When I started street photography, I gravitated towards black and white. It’s not difficult to figure out why, when you look at famous and successful street photographs from legends such as Henri Cartier-Bresson as nearly all prominent street photography is presented in monochrome. As I slowly developed my own style and vision I found myself drawn towards color photography as it more effectively represents the reality I capture. Nonetheless, the love for black and white has always been there and sometimes, I find it liberating to strip all colors away and go straight to the core of the image – the idea, the message or the emotion.

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Review: the 2019 Olympus ZD 12-200 f3.5-6.3

Olympus has just released the M.Zuiko 12-200mm F3.5-6.3 which joins their current two superzoom lenses, the 12-100mm F4 IS PRO and the 14-150mm F4-5.6. The new 12-200mm lens has weather-sealing but is not positioned as a PRO grade lens. The existing 12-100mm F4 IS PRO (review here) is an exceptionally sharp lens for such a long zoom range. While the non-PRO 14-150mm F4-5.6 lens (article here) may not achieve the same level of optical performance as the 12-100mm PRO, it performs slightly better than basic kit lenses offered by Olympus, and has weather-sealing making it a great all-in-one solution. In this article, I want to test the newly launched 12-200mm lens and find out where it sits in the lineup.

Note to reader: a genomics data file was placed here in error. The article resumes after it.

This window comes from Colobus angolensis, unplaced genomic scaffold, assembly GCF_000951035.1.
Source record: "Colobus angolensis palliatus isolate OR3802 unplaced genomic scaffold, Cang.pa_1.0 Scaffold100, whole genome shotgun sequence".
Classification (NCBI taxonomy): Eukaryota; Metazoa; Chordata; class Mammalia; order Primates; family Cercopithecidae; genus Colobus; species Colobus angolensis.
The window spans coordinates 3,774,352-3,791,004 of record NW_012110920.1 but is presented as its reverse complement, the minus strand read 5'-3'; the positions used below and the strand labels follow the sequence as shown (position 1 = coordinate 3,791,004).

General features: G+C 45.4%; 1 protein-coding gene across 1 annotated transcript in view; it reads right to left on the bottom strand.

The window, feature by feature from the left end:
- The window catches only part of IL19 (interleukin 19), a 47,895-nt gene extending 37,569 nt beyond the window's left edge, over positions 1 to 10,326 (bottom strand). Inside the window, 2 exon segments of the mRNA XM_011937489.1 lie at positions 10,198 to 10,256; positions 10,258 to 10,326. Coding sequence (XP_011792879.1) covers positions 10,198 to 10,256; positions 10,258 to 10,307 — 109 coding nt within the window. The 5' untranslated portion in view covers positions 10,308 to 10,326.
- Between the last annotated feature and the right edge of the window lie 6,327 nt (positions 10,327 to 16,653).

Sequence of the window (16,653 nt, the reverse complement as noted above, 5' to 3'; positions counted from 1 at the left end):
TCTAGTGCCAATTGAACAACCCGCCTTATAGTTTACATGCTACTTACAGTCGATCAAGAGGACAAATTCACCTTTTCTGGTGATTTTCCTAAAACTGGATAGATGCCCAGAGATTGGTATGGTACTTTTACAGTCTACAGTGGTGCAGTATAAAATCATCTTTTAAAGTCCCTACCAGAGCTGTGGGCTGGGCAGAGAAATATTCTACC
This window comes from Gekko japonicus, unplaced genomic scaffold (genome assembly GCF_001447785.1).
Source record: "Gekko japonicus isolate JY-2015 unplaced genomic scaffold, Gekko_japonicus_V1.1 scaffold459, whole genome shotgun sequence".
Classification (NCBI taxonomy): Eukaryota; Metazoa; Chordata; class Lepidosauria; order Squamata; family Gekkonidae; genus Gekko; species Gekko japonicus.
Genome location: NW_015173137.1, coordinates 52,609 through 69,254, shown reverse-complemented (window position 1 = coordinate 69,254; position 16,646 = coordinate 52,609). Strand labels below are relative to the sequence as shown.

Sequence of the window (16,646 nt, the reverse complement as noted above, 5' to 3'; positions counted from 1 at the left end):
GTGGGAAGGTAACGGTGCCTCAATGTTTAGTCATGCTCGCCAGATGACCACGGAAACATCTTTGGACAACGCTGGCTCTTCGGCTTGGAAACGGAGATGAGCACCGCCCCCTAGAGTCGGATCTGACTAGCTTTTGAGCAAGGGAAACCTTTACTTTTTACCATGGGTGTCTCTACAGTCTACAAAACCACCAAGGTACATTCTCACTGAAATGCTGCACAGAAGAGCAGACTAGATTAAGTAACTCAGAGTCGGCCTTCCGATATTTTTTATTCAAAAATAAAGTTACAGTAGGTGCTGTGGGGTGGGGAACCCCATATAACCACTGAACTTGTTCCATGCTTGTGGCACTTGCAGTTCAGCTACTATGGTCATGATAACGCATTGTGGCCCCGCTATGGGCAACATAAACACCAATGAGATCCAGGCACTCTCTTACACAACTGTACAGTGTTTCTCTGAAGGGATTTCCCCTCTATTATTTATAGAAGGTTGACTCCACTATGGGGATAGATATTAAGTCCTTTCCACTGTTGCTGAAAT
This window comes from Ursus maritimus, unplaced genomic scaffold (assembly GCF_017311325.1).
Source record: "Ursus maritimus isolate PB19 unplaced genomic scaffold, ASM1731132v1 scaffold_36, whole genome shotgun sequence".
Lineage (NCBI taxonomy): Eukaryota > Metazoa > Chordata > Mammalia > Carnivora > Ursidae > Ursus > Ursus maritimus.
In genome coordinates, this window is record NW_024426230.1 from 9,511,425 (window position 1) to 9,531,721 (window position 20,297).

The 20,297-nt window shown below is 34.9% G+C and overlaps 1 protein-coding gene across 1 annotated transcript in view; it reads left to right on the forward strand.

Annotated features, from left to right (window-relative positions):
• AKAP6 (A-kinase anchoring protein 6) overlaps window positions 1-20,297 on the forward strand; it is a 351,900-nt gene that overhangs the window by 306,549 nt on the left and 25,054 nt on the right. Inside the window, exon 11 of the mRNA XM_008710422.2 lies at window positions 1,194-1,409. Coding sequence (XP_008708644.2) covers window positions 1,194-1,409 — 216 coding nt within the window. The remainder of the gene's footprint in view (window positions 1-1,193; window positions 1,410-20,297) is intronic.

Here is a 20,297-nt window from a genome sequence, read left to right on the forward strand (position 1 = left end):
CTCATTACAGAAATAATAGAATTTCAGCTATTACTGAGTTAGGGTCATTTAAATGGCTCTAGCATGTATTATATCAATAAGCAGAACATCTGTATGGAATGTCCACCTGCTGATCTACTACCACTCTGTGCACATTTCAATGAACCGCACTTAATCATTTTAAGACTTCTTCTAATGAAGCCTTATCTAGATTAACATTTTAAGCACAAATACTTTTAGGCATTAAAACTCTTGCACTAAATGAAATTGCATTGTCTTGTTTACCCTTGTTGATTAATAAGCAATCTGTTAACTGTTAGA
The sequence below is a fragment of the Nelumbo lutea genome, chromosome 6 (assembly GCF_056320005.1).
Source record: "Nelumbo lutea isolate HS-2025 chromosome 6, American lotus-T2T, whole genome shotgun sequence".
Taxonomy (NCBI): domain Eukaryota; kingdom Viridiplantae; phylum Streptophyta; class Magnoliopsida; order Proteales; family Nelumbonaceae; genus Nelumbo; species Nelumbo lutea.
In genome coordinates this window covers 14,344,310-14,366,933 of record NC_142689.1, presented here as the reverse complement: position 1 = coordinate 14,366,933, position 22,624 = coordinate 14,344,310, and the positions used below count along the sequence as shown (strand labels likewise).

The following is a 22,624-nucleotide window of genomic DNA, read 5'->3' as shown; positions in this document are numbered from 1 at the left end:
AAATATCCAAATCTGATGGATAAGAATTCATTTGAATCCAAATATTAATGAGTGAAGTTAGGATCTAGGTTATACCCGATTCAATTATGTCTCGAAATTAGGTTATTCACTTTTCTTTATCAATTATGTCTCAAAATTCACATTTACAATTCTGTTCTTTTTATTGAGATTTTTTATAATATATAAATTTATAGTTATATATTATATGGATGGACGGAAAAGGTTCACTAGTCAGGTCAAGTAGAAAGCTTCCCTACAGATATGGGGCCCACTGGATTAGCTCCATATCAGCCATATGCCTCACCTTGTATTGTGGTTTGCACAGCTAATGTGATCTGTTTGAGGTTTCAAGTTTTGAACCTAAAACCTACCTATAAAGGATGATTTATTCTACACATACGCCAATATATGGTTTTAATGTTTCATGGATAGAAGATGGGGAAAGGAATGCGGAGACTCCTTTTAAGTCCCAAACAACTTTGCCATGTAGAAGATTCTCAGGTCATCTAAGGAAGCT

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Robin’s take: Thaipusam 2019

Thaipusam is one of the largest festivals in Malaysia, drawing no less than 2 million people to Batu Caves in 2018. MT did a splendid job covering it in 2017 with the Hasselblad H6D-100C (photoessays here, here and a video here), shooting mostly in low light as the rituals start on the eve of the actual celebration. This year, I decided to brave the crowds at Batu Caves but was also intending to do things differently. Instead of punishing the camera in impossibly low light situations, I played to my strength by shooting during the day and utilizing the beautiful morning light.

MT’s note: I’ve covered Thaipusam on several occasions in the past, but tend to prefer working at night for both the atmosphere/drama and the lower temperatures (though it brings its own challenges in the sheer crowd sizes, light levels etc.) Had to sit out this year because of my back, but glad to see one of the team made it!

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Street-style wedding portraiture